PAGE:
The incidence of new persistent opioid use following surgery is approximately 6-10%, more common than any single post-operative complication1. 67-92% of patients report unused opioid medications after a surgical prescription2. Reducing the opioid oversupply may substantially impact the opioid epidemic through primary and secondary prevention. Currently, minimal data are available regarding opioid use in post-surgical urologic patients. 60% of opioid prescribed following prostatectomy and radical or partial nephrectomy went unused3. The authors of this study attempted to ascertain the number of opioids patients are actually using following urologic surgeries; and how that amount compares to what physicians are prescribing.
In the presented study, 877 urologic procedures were examined, with 606 patients being called, and 264 complete surveys being completed. Figure 1 demonstrates the varying provider prescribing patterns by surgery type. The average number of tabs prescribed ranges from 15% in a cystoscopy procedure, to 35% in radical cystectomy. Figure 2 – demonstrates the post-operative narcotic oversupply. The mean number of 5 mg oxycodone equivalents that are given to patients, which are used per procedure, range between 5 in Cystoscopy to 10 in lap nephrectomy. The percent of tablets unused ranges from 15% in testis/scrotal surgery to 25-30% in a major oncology procedure.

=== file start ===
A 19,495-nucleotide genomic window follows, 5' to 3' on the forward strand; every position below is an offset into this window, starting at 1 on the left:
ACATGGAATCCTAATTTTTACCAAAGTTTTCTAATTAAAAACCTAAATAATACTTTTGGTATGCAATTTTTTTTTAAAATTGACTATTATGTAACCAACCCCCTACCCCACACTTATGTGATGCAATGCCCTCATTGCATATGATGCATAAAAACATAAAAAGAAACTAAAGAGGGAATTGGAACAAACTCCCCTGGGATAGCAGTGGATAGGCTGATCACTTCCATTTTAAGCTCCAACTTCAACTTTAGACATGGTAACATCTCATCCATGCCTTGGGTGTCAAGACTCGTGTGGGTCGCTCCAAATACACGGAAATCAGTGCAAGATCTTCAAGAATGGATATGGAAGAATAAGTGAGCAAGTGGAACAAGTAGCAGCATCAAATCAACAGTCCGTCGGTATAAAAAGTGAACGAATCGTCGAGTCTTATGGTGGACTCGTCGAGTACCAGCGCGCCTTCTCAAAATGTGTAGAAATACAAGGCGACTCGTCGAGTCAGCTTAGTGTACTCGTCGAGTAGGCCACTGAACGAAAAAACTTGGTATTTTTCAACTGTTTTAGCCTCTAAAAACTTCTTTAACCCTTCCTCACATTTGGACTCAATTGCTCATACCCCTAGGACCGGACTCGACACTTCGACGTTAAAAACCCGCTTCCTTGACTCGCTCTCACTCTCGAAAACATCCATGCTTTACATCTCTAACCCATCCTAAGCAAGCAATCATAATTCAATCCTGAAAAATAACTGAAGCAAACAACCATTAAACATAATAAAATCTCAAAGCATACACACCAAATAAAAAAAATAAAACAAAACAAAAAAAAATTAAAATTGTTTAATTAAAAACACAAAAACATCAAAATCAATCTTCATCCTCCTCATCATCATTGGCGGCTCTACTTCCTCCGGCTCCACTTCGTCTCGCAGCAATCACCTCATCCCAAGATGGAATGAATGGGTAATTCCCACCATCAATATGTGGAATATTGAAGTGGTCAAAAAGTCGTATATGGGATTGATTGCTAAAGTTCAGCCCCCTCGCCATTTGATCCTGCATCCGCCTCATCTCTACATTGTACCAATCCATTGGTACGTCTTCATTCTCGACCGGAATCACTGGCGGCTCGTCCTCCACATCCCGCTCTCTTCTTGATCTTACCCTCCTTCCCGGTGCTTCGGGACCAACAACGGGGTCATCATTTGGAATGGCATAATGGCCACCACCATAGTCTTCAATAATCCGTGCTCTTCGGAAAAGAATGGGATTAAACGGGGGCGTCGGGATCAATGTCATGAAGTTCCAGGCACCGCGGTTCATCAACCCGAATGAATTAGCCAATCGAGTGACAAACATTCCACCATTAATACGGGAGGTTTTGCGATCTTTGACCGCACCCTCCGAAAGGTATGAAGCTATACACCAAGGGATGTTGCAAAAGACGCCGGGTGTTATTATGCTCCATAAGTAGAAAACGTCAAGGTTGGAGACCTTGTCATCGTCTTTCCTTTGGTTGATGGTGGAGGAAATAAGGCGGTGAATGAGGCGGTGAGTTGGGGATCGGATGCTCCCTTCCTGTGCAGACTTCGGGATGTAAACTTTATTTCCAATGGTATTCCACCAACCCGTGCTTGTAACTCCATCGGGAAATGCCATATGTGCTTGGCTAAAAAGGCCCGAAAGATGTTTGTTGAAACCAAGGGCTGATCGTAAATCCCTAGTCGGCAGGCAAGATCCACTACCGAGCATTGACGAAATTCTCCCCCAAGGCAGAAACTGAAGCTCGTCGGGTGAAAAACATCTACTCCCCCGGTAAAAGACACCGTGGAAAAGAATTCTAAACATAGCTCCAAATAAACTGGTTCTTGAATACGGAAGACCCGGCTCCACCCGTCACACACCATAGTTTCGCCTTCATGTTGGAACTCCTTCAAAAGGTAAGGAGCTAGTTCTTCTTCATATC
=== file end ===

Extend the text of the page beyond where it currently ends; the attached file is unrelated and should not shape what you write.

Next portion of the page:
Figure 1 – Provide prescribing patterns vary by surgery type
Figure 2 – Usage data demonstrates post-operative narcotic oversupply
Interestingly, a large proportion of patients receive inadequate counseling on storage and disposal. Figure 3 demonstrates the percent of patients who were counseled on the storage and disposal of these medications. The percentages range between 20% in lap nephrectomy to 50% of patients in radical cystectomy. 17% of the patients disposed of the leftover medications through various ways, including flushing down the toilet, throwing to the trash, or down the sink, and putting them in a local drop box.
Figure 3 – Percent of patients who were counseled on storage and disposal
Presented by: Kathryn Hacker, MD, Ph.D., University of North Carolina of Chapel Hill
1. Brummett et al. 2017
2. Bicket et al. 2017
3. Thiesen et al. 2018